Easily the most hyped Haiti-related book to come out in the past year was Purpose: An Immigrant Story (It Books), the memoir of rapper-turned-presidential-candidate Wyclef Jean. They say Purpose is actually not that bad, especially if you’re interested in either Clef’s take on the dissolution of the Fugees or his embittered account of his agonized history with Lauryn Hill. But it offers little on his controversial charity efforts or on his political aspirations, though perhaps these issues will be addressed in one of the proposed seven tomes Wyclef plans on writing.  Regardless, the books that interested us in 2012 were not over-marketed and vapid celebrity tell-alls but politically and intellectually engaged tracts – often published by smaller, lesser-known presses, and often overlooked by the mainstream….

Read the Rest: Radical Black Reading/Reading Haiti, 2012 | The Public Archive

FORUM: Dubois, Girard, Gaffield, and Jenson on Jean-Jacques Dessalines

“Jean Jacques Dessalines, fondateur de l’Indépendance d’Haïti,” in Dantès Fortunat, Nouvelle géographie de l’île d’Haïti, contenant des notions historiques et topographiques sur les autres Antilles, H. Noirot, 1888. Source: New York Public Library (Click Image)

The July 2012 issue of the William and Mary Quarterly is hosting a special forum on “Jean-Jacques Dessalines and the Haitian Revolution.”  The forum includes:

Laurent Dubois, “Dessalines Toro d’Haiti.”

Philippe R. Girard, “Jean-Jacques Dessalines and the Atlantic System:  A Reappraisal:”

Revered in Haiti as a founding father committed to his countrymen’s freedom and independence, decried by his white contemporaries as a bloodthirsty brute, Haitian revolutionary Jean-Jacques Dessalines was actually a multifaceted historical figure who borrowed much of his worldview and many of his policies from the colonial plantation system of the Atlantic world. In particular, archival findings in France, Britain, and the United States reveal that Dessalines encouraged France to arrest fellow black revolutionaries, was long ambivalent about advocating independence from France, and maintained close relations with some white Frenchmen even after the 1804 massacres. He conducted extensive diplomatic negotiations with his neighbors in an effort to maintain the trade links inherited from the colonial era, strove to preserve the integrity of the sugar plantations even though he had himself been a slave (probably of Toussaint Louverture’s son-in-law), enforced a strict feudal system among former slaves and tried to import African laborers, and was inspired by a multicultural environment that incorporated American and European as well as African elements. Dessalines was thus a complex character whose conduct was motivated by his economic, political, and diplomatic interests in addition to the racial and ideological factors that tend to dominate the historiography.

Julia Gaffield, “Haiti and Jamaica in the Remaking of the Early Nineteenth-Century Atlantic World:

The Haitian Declaration of Independence on January 1, 1804, explicitly challenged long-standing systems of European colonialism and slavery in the Caribbean. In the complex diplomatic and economic negotiations between Haiti’s first leader, Jean-Jacques Dessalines, and the lieutenant governor of Jamaica, George Nugent, the two sought to answer unprecedented questions in the months before and after Dessalines’s rebel forces defeated the French army. Nugent considered how British officials would regulate trade between British merchants and Haitians but was concerned that Haitian merchants and sailors would spread the spirit of rebellion throughout the New World. Could slavery and universal freedom coexist in the Caribbean without dramatic consequences for the British Empire? The full documentary evidence of how both sides aggressively pursued their objectives during 1803 and 1804 casts a new light on why Atlantic world empires and nations settled on policies of diplomatic isolation for Haiti by the end of the first decade of the nineteenth century. The Haitian Declaration of Independence raised profound questions about revolutionary legitimacy and national sovereignty and drastically expanded the ideals of the age of revolutions.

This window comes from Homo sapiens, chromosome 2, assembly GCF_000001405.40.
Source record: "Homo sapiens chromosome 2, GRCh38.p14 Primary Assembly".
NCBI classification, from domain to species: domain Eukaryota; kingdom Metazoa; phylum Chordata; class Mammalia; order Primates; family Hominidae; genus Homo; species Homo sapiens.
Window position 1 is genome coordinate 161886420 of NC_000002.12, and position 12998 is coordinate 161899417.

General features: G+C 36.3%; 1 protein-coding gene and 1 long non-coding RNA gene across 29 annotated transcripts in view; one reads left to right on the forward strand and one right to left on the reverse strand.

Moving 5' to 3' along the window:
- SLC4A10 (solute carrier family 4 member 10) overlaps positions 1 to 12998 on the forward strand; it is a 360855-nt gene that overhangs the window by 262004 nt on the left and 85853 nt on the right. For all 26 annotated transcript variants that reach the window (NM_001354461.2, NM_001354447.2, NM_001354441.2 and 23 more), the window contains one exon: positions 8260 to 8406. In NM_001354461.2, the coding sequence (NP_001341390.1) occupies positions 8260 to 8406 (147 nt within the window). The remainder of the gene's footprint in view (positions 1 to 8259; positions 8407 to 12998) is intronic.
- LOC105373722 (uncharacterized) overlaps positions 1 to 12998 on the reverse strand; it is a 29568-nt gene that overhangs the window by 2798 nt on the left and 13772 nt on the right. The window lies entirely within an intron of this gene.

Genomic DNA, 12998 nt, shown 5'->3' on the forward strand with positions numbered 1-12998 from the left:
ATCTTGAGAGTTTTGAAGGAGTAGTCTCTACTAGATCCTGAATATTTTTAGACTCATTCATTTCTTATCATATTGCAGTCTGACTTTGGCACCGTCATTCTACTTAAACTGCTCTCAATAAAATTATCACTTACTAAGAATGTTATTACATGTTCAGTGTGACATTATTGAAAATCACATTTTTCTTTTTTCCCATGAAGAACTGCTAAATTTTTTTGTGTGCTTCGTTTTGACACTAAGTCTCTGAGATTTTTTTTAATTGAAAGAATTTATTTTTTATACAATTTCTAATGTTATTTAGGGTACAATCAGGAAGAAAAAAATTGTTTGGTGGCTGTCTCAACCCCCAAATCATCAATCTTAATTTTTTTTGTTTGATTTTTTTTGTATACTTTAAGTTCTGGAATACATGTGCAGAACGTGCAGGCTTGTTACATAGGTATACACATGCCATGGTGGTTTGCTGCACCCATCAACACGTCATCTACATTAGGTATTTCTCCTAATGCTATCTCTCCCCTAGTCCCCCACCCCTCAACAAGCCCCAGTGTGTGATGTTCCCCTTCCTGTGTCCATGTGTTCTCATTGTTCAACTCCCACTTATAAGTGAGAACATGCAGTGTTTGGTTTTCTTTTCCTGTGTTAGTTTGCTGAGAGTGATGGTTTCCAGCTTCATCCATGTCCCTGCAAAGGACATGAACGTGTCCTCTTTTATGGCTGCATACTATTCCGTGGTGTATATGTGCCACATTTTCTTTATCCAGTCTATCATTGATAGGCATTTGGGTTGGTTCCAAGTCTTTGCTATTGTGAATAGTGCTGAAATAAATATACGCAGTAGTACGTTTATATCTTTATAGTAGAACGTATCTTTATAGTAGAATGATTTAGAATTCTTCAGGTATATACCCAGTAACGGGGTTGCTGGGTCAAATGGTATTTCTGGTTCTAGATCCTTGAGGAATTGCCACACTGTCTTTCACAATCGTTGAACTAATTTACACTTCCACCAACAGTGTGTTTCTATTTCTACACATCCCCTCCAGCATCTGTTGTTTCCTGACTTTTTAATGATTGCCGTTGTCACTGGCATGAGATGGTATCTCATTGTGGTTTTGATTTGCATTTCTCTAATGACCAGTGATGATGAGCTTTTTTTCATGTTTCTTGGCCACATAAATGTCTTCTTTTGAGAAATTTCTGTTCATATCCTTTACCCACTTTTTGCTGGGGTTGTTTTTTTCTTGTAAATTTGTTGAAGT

In “Sources and Interpretations,” Deborah Jenson, “Jean-Jacques Dessalines and the African Character of the Haitian Revolution:”

According to the standard interpretation of mid- to late twentieth-century historiography, Jean-Jacques Dessalines was literally Creole—born in the colony—yet performatively and ideologically African. The vexed narrative of the origins of the first leader of independent Haiti shapes our understanding of the Haitian Revolution as what Laurent Dubois calls “an African revolution,” whose African-born majority is only obliquely reflected in the historiography of revolutionary leadership. Analysis of sources and interpretations reveals that the few individuals from Dessalines’s lifetime who spoke of his background at all described him as African-born. Some accounts traced his origins to the “Gold Coast” (in its eighteenth-century French acceptation), and others alluded to his tribal scarification. Political tensions over Haitian elites and their relationships to the nonelite majority heralded the gradual transition from the African to the Creole narrative of Dessalines’s origins in the middle of the nineteenth century. The possibility that Dessalines was not Creole but African represents a critical link for renewed theorization of how the Middle Passage informed African revolutionary agency in colonial Saint Domingue. The oral traditions of Vodou provide a valuable source of alternative historiography for study of the African character of the Haitian Revolution.

Read the entire issue online through JSTOR Current ($$).

(H/T Duke Haiti Lab on Twitter)